Similar to C. huana, many other yellow-flowered Camellia species, such as Camellia chrysanthoides H. T. Chang (Chen et al., 2019), Camellia micrantha S. Y. Liang et Y. C. Zhong (Chen et al., 2019), Camellia parvipetala J. Y. Liang et Su (Chen et al., 2019), Camellia nitidissima Chi (Li et al., 2019, Lu et al., 2020) and C. nitidissima Chi var. microcarpa Chang et Ye (Lu et al., 2019), exhibit a small distribution range and low level of genetic diversity (Table 5). Many natural populations have disappeared owing to excessive land use and transplantation. The number of individuals in the surviving natural populations has declined sharply (Chen et al., 2019, Li et al., 2019, Lu et al., 2019). The influence of human factors is not reflected in the results of the present study. In the future, the genetic diversity of these Camellia species may be further eroded by these adverse disturbances. It is therefore urgent to strengthen the protection of existing populations of these yellow-flowered Camellia species.

4.2. Genetic structure and differentiation of Camellia huana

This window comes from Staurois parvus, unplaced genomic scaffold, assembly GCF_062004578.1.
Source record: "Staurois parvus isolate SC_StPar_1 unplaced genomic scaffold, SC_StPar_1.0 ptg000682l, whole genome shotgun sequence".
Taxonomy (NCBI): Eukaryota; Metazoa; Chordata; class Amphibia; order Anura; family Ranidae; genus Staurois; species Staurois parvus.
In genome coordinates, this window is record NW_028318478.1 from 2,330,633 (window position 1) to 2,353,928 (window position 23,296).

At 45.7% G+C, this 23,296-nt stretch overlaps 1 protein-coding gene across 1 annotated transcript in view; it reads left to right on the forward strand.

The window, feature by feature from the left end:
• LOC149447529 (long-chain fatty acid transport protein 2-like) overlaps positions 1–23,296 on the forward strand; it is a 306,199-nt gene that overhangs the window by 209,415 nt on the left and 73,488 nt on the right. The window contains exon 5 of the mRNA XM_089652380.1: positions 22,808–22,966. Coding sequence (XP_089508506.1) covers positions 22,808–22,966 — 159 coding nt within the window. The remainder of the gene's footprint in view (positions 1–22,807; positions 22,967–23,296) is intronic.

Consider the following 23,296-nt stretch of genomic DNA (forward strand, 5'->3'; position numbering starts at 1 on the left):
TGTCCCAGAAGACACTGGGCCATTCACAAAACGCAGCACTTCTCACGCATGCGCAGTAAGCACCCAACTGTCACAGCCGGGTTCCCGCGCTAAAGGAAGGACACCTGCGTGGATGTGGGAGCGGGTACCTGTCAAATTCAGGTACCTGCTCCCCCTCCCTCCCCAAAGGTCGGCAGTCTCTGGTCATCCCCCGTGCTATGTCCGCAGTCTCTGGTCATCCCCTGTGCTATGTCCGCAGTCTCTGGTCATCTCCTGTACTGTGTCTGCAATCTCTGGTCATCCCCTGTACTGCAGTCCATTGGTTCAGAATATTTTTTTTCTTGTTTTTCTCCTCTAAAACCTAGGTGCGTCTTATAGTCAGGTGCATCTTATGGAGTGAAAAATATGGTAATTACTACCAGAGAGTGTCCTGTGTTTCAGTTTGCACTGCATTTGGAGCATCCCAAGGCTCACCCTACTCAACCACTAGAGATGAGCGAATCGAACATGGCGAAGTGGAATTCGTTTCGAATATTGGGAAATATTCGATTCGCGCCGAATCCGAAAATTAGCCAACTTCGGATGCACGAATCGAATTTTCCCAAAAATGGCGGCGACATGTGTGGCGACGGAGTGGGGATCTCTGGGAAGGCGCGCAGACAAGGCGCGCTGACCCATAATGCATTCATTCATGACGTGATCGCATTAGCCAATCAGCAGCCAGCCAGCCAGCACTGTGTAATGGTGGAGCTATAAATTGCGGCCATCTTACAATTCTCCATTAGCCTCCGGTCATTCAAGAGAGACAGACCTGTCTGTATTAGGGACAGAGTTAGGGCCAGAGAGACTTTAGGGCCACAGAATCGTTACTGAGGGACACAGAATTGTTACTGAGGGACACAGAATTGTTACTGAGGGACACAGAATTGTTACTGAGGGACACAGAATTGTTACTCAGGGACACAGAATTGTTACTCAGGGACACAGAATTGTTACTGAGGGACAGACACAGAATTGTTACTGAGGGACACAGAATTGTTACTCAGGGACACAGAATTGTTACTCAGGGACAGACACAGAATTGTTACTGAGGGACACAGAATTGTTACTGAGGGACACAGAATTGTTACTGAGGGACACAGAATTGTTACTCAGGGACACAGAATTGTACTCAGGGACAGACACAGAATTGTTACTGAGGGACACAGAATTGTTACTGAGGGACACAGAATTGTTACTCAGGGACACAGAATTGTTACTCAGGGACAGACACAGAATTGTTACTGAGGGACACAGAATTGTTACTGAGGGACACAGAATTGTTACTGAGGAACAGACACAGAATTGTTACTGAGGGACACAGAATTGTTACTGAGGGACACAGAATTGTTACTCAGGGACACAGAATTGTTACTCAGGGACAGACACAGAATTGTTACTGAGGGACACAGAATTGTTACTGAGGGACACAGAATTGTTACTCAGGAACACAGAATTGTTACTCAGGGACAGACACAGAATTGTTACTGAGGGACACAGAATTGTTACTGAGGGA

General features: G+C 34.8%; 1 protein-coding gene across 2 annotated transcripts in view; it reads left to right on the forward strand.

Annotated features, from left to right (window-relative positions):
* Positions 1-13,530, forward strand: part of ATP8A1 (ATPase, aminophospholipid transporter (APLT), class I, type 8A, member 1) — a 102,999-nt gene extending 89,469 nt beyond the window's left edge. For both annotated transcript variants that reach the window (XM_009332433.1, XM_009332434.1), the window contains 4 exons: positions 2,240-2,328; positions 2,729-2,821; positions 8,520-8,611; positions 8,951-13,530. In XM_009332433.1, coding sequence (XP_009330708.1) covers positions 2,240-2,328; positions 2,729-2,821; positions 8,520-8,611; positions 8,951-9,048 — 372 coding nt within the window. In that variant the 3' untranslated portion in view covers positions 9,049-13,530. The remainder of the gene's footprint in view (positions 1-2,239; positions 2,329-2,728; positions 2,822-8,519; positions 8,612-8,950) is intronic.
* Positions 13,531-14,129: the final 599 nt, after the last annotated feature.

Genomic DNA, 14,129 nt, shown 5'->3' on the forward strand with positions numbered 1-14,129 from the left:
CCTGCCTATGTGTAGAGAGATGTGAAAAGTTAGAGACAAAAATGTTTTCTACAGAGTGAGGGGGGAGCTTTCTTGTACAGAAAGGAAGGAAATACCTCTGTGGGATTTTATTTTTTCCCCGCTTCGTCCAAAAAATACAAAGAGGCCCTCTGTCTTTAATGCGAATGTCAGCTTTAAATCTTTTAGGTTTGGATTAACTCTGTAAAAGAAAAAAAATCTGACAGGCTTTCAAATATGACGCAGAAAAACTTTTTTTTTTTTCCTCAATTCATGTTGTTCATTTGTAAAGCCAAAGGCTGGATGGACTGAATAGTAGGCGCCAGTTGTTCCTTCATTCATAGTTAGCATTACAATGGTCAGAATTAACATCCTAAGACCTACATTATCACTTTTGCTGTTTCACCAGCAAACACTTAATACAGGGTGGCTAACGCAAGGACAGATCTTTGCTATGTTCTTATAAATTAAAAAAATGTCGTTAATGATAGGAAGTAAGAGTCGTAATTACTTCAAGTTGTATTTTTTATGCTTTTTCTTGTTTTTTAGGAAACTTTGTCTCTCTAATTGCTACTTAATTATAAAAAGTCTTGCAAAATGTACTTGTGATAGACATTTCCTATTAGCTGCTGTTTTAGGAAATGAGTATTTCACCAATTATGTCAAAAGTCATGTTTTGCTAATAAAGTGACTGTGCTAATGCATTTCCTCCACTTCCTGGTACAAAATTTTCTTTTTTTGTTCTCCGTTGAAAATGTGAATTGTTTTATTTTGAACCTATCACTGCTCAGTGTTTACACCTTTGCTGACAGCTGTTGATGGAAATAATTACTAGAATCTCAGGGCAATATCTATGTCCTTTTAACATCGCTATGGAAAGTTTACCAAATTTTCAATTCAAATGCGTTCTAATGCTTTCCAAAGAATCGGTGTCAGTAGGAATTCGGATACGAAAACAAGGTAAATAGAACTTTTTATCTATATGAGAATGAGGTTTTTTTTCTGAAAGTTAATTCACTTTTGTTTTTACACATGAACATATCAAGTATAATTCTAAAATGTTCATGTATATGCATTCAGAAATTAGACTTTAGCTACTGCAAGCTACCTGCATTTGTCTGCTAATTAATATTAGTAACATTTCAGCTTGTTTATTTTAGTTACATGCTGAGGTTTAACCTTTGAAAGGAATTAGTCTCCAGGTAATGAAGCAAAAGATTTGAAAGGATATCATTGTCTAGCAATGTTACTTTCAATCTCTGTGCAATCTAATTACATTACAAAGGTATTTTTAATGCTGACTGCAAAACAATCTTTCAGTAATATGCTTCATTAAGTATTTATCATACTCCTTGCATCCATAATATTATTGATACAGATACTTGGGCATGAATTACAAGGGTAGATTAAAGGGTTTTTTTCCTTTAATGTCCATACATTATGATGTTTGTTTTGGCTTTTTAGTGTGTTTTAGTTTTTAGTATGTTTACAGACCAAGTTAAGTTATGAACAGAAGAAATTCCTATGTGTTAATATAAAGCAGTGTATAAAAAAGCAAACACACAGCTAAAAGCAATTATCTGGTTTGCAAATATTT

Genetic differentiation between C. huana populations in this study was high (FST = 0.2159 for SSRs, FST = 0.9318 for cpDNA). The dispersal mechanism of a species can influence the level of gene flow and patterns of genetic structure among populations (Miao et al., 2017); in C. huana, this includes the migration and movement of both seeds and pollen. A previous study suggested that seeds of the congener C. japonica were mainly transmitted by gravity with limited movement (Ueno et al., 2000). Parentage analysis of seedlings of C. flavida in a 15 hm2 plot revealed a seed dispersal distance of 0.65–51.05 m (mean 12.47 m), with 81.0% of dispersed seeds found within 20 m (Peng and Tang, 2017). Our fieldwork found that C. huana seeds are also large and heavy, so we speculate that they disperse by gravity without long-distance movement, contributing to the limited cytoplasmic seed-mediated gene flow. Low gene flow (Nm = 0.073 for cpDNA) between populations also confirmed this inference. Although the pollen transmission mechanism of C. huana is still unclear, the related species Camellia petelotii (Merrill) Sealy receives frequent sunbird and honeybee visitors (Sun et al., 2017). C. flavida has a pollen dispersal distance of 3.06–194.73 m (mean 29.03 m), with 72.2% of dispersed pollen found within 20 m (Peng and Tang, 2017). The natural populations of C. huana grow in evergreen, broad-leaved forests on limestone. Limestone landforms are natural "terrestrial islands" exhibiting spatial isolation on restricted land masses (Gao et al., 2015). Therefore, the limestone habitat may have led to the discontinuous distribution of C. huana and prevented the transmission of seeds and pollen, resulting in restricted gene flow among populations and increased genetic differentiation. Although we identified two genetic groups consistent with geographical distribution using SSR markers, there was only one mutational step between the chloroplast haplotype (C3) of group I and the chloroplast haplotype (C5) of group II. Whether there is a morphological differentiation between members of these groups remains to be determined.